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This is no longer the case. The more innovation labs banks open, the more fintech partnerships they establish, the bigger and juicier they become in the eyes of trolls.

And the appetite of trolls is not to be taken lightly. The average lawsuit brought by one, if it goes to trial, costs the defending company about $3 million in legal fees alone.

This problem appears to be even more serious at the national level. A study by Boston University School of Law’s James Beeson and Michael Meurer found that in 2011, patent troll litigation cost US companies $29 billion in litigation and settlement costs.

“We believe that every nickel a bank spends defending itself against patent trolls is a nickel not spent on R&D,” Seddon said. “That’s a nickel that wasn’t spent on making a better product or returning profits to its shareholders. So these patent trolls are doing real damage.”

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Last year, 3,608 patent troll lawsuits were filed in the United States. When LOT Network studied these cases to determine what types of patents were being asserted, it found that more than 80% of them were actually owned by the operating companies in some way. Patents were before trolls rolled into portfolios.

Because of the costs involved in litigating patent suits, operating companies do not readily sue each other. But once a troll gets their hands on a piece of intellectual property, all bets are off. This is because the company has much more to gain and less to lose than being sued.

Companies in financial trouble may sell their patents as a quick way to make some cash. Bankruptcy proceedings can result in patents being dumped on the open market, where trolls are more than happy to snatch them up.

As crazy as it sounds, some companies sell them on their own. Shulman calls this practice the “tragedy of the public”: it doesn’t hurt Company X to sell its patents to an unviable entity. It only hurts Company X when its neighbor, Company Y, does the same.

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More than three-quarters of patents used against banks come from outside the world of finance. But while the flow of IP cannot be stopped, the IP itself can be neutralized.

LOT stands for “License on Transfer” — meaning that if a network member’s patent ends up in the hands of another entity, that entity cannot use it to sue another member. .

The 10-page agreement signed by each LOT member has only one goal: to protect companies from frivolous lawsuits and thereby preserve their ability to invest in new technologies and services.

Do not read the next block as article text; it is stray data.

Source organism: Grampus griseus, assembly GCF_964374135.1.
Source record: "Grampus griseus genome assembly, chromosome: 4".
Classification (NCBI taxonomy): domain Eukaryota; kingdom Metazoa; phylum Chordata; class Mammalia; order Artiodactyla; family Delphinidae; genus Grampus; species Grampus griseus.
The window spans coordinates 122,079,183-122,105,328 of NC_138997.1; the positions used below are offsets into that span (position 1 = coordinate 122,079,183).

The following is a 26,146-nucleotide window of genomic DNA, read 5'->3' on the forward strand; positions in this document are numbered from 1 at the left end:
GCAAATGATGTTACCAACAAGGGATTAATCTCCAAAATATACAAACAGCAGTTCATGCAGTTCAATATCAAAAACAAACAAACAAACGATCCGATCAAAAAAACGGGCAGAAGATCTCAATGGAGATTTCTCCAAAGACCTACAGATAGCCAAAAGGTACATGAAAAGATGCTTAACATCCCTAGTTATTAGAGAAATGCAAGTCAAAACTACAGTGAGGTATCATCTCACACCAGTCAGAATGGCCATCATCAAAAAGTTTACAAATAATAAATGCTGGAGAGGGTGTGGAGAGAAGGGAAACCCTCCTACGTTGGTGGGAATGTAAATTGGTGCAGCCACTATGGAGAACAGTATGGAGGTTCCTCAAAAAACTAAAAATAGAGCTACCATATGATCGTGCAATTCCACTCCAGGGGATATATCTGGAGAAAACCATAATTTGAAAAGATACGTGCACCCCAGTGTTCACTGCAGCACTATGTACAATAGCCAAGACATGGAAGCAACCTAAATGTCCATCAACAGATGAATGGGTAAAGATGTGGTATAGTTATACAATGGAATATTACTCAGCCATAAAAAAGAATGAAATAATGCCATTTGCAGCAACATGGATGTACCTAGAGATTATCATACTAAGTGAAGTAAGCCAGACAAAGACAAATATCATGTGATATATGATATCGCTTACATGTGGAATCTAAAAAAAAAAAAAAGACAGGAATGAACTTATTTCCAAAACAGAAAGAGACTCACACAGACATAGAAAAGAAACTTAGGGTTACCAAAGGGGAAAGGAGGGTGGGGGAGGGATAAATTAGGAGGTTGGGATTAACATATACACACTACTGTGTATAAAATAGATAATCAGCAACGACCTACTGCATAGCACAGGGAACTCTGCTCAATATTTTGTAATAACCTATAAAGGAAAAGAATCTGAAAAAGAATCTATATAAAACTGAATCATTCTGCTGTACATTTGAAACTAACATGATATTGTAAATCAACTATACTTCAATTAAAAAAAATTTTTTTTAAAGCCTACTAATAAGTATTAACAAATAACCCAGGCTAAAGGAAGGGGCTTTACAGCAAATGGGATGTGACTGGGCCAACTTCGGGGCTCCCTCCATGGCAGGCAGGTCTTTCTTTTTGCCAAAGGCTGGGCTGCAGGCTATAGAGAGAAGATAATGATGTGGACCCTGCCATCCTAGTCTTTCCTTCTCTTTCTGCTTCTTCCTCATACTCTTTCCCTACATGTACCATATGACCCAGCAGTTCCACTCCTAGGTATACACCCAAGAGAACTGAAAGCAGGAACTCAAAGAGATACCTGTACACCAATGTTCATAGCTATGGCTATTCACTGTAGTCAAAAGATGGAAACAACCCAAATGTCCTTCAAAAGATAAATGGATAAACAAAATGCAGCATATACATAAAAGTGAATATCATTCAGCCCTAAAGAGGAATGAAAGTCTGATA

Daryl Wooldridge, JPMorgan’s global head of IP management, said in an emailed statement that his bank has already benefited greatly from its LOT membership, noting that it “provides real risk mitigation that allows us to provide companies with gives a competitive advantage over those who are not in LOT.”

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What the agreement does not do is prevent the members from suing each other or anyone else for patent infringement. Nor does it prevent them from licensing their IP generally. As long as a member company keeps its patents, it can use them and assert itself to its heart’s content. The contract only kicks in when one of those patents changes hands.

The original contract, drawn up by Shulman, was 27 pages long and somewhat cumbersome. It was difficult for beginners to understand.

When Seiden came on board as CEO in March 2015, his first mission was to simplify the document. A slimmed-down version was released the following November. In the 12 months since, LOT network membership has grown from 13 companies to 95. Amazon, Netflix, Fidelity, JCPenney and Slack have all joined the ranks in recent weeks.

Two-thirds of the members are startups. Banks and other large companies each pay a $20,000-a-year fee so membership is free for smaller firms. Patent trolls have recently shifted from targeting big tech firms to rogue startups, which lack the resources to fight back. About half of the companies sued by patent trolls in 2015 had annual revenue of less than $10 million.

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“It’s devastating for some of these smaller companies to even have a patent suit brought against them,” said Sean Reilly, a senior vice president and associate general counsel at the Clearinghouse, which is the world’s 24 largest banks. Owned by .

But their protection is not altruistic. In an era when megabanks are relying on smaller fintech companies for everything from cybersecurity to consumer lending to blockchain experiments, patent suits brought by trolls can cause enormous collateral damage. can.

This has not stopped companies from selling to the LOT network.